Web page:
Legislation: ComLaw (Principal and Amending plus Bills), AustLII, ATO Legal Database, and Subscription databases (CCH and CheckPoint).
Cases: High Court of Australia, Federal Court of Australia, Official published via Westlaw (CLR and FCR), AustLII (includes AAT), and tax cases specifically with headnotes (CCH and Checkpoint).
Rulings: ATO Legal Database, Public rulings (TRs and TDs), Private rulings (ATO IDs) and Guidelines and practice statements.
The research will also be assisted by accessing published reports and journal articles.
Legal Research Exercise:
Division 7A of Part III of the Income Tax Assessment Act 1936 sets out rules which (amongst other things) will sometimes treat loans and other payments made to a shareholder as a dividend in the shareholder’s hands, and therefore taxable to the shareholder/borrower. One circumstance which triggers this rule is set out in s 109E. It operates where the owner has borrowed money from a private company in an earlier year but has failed to repay by the end of the current year at least the ‘minimum yearly repayment’.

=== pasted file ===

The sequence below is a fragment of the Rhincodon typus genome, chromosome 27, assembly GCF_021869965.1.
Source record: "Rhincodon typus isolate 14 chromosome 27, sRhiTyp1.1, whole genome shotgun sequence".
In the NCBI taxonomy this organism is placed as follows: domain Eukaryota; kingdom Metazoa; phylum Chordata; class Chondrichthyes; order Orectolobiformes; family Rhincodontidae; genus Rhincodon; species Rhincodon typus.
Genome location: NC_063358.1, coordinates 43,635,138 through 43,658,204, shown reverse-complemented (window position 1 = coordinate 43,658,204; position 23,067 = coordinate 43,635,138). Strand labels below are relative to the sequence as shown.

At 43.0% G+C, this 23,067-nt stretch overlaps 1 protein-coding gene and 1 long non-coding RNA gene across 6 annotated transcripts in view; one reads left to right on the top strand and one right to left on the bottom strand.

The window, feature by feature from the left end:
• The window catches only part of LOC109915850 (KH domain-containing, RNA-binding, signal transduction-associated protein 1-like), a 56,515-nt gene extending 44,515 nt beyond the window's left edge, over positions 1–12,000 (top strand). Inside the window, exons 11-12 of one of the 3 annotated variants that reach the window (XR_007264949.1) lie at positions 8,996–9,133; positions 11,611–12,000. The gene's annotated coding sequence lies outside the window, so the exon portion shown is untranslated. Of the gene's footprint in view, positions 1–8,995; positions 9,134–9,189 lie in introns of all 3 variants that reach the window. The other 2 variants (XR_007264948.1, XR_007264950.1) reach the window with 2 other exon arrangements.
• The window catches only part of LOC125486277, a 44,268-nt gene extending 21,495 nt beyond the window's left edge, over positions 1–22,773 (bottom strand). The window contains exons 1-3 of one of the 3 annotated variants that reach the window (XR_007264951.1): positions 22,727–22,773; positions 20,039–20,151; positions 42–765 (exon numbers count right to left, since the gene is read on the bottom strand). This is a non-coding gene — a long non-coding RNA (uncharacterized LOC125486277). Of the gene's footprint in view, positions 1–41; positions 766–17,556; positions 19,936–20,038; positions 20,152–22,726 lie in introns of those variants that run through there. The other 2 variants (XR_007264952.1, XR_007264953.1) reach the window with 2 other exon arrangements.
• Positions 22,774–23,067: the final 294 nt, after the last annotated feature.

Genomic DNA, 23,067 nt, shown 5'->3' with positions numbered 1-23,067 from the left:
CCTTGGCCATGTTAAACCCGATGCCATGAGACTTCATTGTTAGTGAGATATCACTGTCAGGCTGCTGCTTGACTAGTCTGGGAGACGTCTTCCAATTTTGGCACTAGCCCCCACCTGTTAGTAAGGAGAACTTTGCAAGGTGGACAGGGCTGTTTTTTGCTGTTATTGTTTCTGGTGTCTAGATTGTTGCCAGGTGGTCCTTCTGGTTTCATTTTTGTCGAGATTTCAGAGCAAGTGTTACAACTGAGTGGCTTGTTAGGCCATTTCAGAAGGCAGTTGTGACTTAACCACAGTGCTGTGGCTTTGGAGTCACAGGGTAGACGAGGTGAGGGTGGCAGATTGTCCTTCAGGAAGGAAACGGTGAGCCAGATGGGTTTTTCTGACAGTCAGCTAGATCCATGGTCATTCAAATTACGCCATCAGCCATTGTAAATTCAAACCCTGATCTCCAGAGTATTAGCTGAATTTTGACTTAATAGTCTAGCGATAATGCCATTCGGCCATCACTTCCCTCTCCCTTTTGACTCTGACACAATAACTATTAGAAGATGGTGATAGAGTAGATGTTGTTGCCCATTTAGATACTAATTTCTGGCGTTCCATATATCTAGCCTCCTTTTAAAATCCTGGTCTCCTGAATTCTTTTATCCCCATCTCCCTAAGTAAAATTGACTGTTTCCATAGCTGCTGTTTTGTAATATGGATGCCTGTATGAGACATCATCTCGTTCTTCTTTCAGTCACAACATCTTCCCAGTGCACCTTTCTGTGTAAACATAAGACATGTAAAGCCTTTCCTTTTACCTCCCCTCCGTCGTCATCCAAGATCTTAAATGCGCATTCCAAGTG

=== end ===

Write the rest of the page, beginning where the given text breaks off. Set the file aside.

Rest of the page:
When Division 7A was first enacted in 1997, the consequence for failing to pay the required minimum amount was the whole of the loan originally made was assessable as a dividend. Today the consequence for failing to pay the required minimum amount is that only the amount of the shortfall (the difference between what was paid and the required minimum) is assessable as a dividend.
Answering a tax law problem
A simple way to break down the facts presented is the IRAC method:
I: issue – Identity the issue/s raised by the facts presented. Make sure you are addressing the question that is being asked.
R: rule – What is the rule, the relevant law. The legislation will be the starting point but in many instances, cases will also be relevant.
A: application/Analysis – Apply the law to the facts presented in the question. Make sure to consider reasonable alternatives.
C: conclusion – What conclusion would you draw from your analysis.